The Story Of Beer Through The Ages
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Have you ever paused to think about the history of the world's most popular fermented beverage while drinking a pint of craft beer? Here are the beginnings of beer, from its earliest records to the present day, so that the next time you crack open a cold one, you'll have a better grasp of its history.

Many people identify beer's birthplace with the well-known German drinking culture. True, modern beer types were primarily established in Europe (especially in Germany). Beer, however, was first drunk in ancient Mesopotamia, according to a study. Despite the fact that the Germans adore their beer, it did not originate there. Beer brewing may have occurred at the Godin Tepe town (now in modern-day Iran) as early as 10,000 BCE when agriculture first evolved in the region. Beer was an important element of the diet of the people who lived between the Euphrates and Tigris rivers. It was termed "the divine drink" because of its intoxicating effect.

The Babylonians

The people of Babylon, the great city of Mesopotamia, were the next civilization known for beer consumption. Around 3,000 BCE, the Babylonians produced over 20 different types of beer. Beer was also revered as a divine gift from the Gods in Babylon. It was also regarded as a symbol of riches.

The ancient Babylonian set of legislation known as the Code of Hammurabi required inhabitants to have a daily beer allotment. Depending on his or her income, every citizen had his or her daily dose of beer. People were occasionally compensated in beer instead of money since the drink was so revered. Because there was no means to filter beer back then, their beer was thick (like porridge) and difficult to drink. To avoid this issue, ancient Babylonians were the first to drink through straws.

The Egyptians

Although the Sumerians and Babylonians both revered beer, no culture enjoyed it as much as the ancient Egyptians did circa 1500 BCE. Tenenit was the Egyptian goddess of beer. Her name is derived from ‘tenemu’, which is one of the numerous Egyptian words for beer. Egyptians were outstanding brewers who were continuously working on improving the taste of beer so that it was less bitter and tasted better.

‘Heqet’ was Egypt's most popular beer (or Hecht). This was a honey-flavoured beverage, and the word for beer in their language was ‘zytum’. Beer was frequently employed as a kind of work recompense across Egypt. Those on the Giza plateau were given beer rations three times a day, and workers on the Nile were frequently paid in beer.

Ancient Greece and Rome

How did beer make its way to Europe and become popular across the continent? Thanks to the Greeks and the Romans. Beer brewing techniques made their way from Egypt to Greece (since the Greek term for beer, ‘zythos’, derives from the Egyptian term ‘zytum’), although they were not a big hit straight away. Wine was so popular at the time that it was considered a divine gift, while beer was consumed by the lower classes.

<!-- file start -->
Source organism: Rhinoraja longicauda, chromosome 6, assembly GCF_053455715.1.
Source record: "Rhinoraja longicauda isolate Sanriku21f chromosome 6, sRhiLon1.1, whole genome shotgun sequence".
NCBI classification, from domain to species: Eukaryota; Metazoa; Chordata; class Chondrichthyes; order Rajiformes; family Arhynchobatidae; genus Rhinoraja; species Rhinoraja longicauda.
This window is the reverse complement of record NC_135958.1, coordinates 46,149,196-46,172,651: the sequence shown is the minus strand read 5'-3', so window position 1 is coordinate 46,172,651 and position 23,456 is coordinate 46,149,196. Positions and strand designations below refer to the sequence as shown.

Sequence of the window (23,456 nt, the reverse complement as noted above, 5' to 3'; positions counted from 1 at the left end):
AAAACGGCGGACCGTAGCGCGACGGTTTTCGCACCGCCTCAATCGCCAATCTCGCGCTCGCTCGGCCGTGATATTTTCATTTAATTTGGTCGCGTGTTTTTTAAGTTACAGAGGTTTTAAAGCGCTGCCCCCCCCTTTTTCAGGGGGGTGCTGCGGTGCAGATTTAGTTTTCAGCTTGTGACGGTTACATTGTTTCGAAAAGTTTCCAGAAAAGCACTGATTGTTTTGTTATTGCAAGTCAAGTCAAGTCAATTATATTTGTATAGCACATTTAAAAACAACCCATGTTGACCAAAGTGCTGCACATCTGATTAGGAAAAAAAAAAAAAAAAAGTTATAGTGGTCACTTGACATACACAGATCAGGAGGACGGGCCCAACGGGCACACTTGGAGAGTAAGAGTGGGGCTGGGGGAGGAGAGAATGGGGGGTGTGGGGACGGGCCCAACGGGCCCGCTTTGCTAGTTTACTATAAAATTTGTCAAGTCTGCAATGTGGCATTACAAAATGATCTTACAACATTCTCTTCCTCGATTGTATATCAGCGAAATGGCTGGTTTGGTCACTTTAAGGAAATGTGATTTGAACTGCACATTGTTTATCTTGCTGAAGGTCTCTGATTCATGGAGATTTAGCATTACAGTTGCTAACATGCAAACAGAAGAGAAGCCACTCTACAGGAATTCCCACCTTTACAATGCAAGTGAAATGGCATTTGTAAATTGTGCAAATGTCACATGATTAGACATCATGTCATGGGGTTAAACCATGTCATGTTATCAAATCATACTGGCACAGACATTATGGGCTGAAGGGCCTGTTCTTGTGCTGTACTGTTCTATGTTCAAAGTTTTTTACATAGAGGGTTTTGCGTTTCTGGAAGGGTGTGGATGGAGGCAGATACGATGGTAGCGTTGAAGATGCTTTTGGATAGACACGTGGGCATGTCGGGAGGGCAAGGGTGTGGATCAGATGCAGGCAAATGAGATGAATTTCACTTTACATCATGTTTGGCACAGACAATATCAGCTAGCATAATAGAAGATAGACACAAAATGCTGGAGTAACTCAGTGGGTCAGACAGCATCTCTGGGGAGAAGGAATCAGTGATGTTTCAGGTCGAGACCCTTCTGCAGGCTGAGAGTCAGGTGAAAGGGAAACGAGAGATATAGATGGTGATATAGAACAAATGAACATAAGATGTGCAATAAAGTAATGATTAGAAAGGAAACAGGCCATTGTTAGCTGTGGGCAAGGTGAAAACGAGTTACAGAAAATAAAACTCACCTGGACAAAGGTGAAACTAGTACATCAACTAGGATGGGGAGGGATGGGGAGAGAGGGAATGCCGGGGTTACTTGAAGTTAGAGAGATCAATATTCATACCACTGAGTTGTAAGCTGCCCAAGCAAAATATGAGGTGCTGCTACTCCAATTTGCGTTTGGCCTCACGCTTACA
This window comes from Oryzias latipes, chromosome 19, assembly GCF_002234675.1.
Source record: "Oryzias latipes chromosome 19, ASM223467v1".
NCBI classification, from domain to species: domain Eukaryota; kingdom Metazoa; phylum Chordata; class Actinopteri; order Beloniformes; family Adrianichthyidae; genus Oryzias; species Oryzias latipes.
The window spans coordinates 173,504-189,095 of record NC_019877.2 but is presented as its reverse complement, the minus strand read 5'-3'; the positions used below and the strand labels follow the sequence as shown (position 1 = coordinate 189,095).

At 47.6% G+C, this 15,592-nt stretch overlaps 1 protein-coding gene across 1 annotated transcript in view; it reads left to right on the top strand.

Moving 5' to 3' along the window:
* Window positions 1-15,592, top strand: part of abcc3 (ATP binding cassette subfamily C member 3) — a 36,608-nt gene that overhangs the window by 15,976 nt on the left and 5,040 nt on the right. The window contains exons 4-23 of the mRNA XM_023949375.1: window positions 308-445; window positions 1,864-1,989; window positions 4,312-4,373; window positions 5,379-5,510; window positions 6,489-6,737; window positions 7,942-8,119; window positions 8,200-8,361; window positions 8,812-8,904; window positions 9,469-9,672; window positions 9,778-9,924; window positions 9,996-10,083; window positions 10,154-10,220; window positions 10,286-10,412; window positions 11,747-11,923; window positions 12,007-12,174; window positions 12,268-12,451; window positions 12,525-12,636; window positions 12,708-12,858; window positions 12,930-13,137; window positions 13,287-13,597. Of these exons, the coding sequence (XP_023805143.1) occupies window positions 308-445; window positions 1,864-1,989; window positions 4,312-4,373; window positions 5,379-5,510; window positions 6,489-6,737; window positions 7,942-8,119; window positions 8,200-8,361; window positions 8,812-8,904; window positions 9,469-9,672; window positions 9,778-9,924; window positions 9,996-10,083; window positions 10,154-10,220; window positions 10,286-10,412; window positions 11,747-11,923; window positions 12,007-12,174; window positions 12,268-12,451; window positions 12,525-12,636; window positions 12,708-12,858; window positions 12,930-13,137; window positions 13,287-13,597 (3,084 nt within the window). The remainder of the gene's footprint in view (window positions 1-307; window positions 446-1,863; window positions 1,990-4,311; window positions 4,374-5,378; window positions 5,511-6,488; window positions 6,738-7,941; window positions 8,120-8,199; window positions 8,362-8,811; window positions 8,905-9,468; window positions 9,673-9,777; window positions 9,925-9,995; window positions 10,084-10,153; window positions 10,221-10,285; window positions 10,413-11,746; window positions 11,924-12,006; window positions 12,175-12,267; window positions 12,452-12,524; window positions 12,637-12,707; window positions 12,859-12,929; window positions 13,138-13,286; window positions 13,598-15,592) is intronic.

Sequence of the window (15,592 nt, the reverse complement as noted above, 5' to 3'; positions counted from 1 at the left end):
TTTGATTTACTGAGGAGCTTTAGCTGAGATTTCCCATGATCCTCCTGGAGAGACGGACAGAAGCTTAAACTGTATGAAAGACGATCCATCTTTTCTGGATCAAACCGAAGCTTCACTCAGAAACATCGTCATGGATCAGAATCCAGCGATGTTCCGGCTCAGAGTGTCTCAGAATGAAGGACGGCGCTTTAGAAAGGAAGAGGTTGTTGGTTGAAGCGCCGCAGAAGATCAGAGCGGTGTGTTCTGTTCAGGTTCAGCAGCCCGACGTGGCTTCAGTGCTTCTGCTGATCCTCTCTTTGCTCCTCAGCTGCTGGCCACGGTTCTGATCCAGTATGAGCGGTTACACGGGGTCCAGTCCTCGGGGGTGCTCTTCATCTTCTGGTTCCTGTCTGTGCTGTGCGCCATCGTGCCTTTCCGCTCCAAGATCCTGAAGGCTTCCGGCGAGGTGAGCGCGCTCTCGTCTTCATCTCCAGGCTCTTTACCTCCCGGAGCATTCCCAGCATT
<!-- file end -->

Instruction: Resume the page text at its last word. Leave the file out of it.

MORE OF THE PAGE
The Middle Ages

Then there were the Middle Ages. During this time, beer was primarily made in monasteries throughout Europe. Beer, with its high nutritional content, was an ideal beverage for monks during fasting periods. Since monks enjoyed the alcoholic drink, they consumed up to five litres of beer every day at some monasteries. The monks were able to survive the Dark Ages because of their beer production, which provided them with enough money to live on.

The Renaissance Period

Beer production saw a "renaissance," which means "rebirth”, during the Renaissance period. The German Reinheitsgebot (Beer Purity Law) was issued in 1516. Beer could only contain water, barley, and hops under the German legislation. People like Louis Pasteur realised the usefulness of yeast in the mid-1800s, and it was added to the "authorised" ingredient list.

The Reinheitsgebot was the world's first consumer protection law, governing the substances that might legally be used in the production of beer. It also ensured a certain amount of purity in German-made beer, giving it the perception of being safe to consume. The Germans, like their forefathers, instituted a daily beer ration and regarded beer as a necessary element of their diet.

The Modern Era

Breweries sprouted up one after the other in North America's colonies during the modern era. New Amsterdam had the first brewery in the New Continent (which will later become New York City). Both George Washington and Thomas Jefferson were beer brewers. George Washington even created a recipe for brewing beer.

Beer was widely known as the world's most popular alcoholic beverage in the nineteenth century. This time in modern history marks the beginning of the most significant developments in beer production, such as the use of yeast for fermentation.

The Prohibition

Prohibition began in Portland, Maine, in 1851, with the so-called Maine Law drafted by Neal Dow. The new law prohibited the manufacture and sale of all sorts of alcohol within the state. Other states quickly followed suit, and America was well on its path to complete alcohol abstinence.

When Prohibition went into place across the country in 1920, everyone who loved a great drink was suddenly branded a criminal. Of course, some people benefited from this, primarily mobsters and bootleggers who maintained clandestine breweries. Prohibition was repealed in 1933, but its impact was palpable.


Beer today

Today, we may count ourselves really fortunate. We live in an era where you can not only drink beer whenever you want but also where there is an enormous range of various beers to pick from. There are almost 9,000 breweries just in the United States, and they produce an infinite variety of beer styles and flavours.

We'll raise a glass to that!